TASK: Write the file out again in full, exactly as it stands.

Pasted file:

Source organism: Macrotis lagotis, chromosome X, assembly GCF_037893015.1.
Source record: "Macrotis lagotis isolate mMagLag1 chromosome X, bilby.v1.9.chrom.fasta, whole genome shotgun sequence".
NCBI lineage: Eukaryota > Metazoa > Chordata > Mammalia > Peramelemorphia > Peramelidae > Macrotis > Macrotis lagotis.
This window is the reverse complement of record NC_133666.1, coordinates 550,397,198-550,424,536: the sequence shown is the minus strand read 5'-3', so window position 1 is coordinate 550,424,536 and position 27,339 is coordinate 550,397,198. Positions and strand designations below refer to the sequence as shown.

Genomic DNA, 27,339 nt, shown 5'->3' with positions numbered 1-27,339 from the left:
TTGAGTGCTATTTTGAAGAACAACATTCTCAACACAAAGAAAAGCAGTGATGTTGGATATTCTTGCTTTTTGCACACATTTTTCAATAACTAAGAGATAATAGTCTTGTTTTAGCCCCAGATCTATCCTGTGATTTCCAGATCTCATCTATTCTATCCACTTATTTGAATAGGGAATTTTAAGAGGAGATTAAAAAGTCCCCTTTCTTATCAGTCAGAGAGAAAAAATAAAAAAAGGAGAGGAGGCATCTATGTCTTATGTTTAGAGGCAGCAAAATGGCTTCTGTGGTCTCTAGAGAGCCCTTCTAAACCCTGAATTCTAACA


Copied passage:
Source organism: Macrotis lagotis, chromosome X, assembly GCF_037893015.1.
Source record: "Macrotis lagotis isolate mMagLag1 chromosome X, bilby.v1.9.chrom.fasta, whole genome shotgun sequence".
NCBI lineage: Eukaryota > Metazoa > Chordata > Mammalia > Peramelemorphia > Peramelidae > Macrotis > Macrotis lagotis.
This window is the reverse complement of record NC_133666.1, coordinates 550,397,198-550,424,536: the sequence shown is the minus strand read 5'-3', so window position 1 is coordinate 550,424,536 and position 27,339 is coordinate 550,397,198. Positions and strand designations below refer to the sequence as shown.

Genomic DNA, 27,339 nt, shown 5'->3' with positions numbered 1-27,339 from the left:
TTGAGTGCTATTTTGAAGAACAACATTCTCAACACAAAGAAAAGCAGTGATGTTGGATATTCTTGCTTTTTGCACACATTTTTCAATAACTAAGAGATAATAGTCTTGTTTTAGCCCCAGATCTATCCTGTGATTTCCAGATCTCATCTATTCTATCCACTTATTTGAATAGGGAATTTTAAGAGGAGATTAAAAAGTCCCCTTTCTTATCAGTCAGAGAGAAAAAATAAAAAAAGGAGAGGAGGCATCTATGTCTTATGTTTAGAGGCAGCAAAATGGCTTCTGTGGTCTCTAGAGAGCCCTTCTAAACCCTGAATTCTAACA